Having joined the army as an officer in 1808, Zachary Taylor fought in several armed conflicts against Native Americans, including the Black Hawk War (1832) and the Second Seminole War (1835–42). But it was his command of troops during the Mexican-American War (1846–48) that led to the success of “Old Rough and Ready” as the Whigparty’s presidential candidate.

During Taylor’s brief term in office, Congress grappled with the many political dimensions of slavery, including whether to introduce slavery into the new parts of the country, as well as its status in the District of Columbia. Taylor, who was a wealthy enslaver, nevertheless opposed the expansion of slavery into the new territories of California and New Mexico. He died less than two years into his presidency, having served from March 1849 to July 1850, while Congress was debating the Compromise of 1850.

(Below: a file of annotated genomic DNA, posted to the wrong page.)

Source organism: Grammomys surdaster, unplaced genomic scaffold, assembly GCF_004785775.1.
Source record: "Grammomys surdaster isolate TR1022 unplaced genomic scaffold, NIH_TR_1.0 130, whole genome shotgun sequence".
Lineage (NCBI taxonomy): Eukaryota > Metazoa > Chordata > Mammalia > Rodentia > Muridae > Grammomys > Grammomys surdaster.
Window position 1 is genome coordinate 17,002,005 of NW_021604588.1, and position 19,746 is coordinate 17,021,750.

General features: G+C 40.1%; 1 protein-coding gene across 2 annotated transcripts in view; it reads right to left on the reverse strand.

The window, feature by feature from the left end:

• Title: Zachary Taylor
  • Creator: William Garl Browne Jr.
  • Date Created: 1847
  • Type: Oil on canvas
  • Rights: National Portrait Gallery, Smithsonian Institution; Gift from the Trustees of the Corcoran Gallery of Art (Gift of Mrs. J.L.M. Curry) The Corcoran Gallery of Art, one of the country’s first private museums, was established in 1869 to promote art and American genius. In 2014 the Works from the Corcoran Collection were distributed to institutions in Washington, D.C.
  • External Link: https://npg.si.edu/object/npg_NPG.2019.33
  • Classification: Painting

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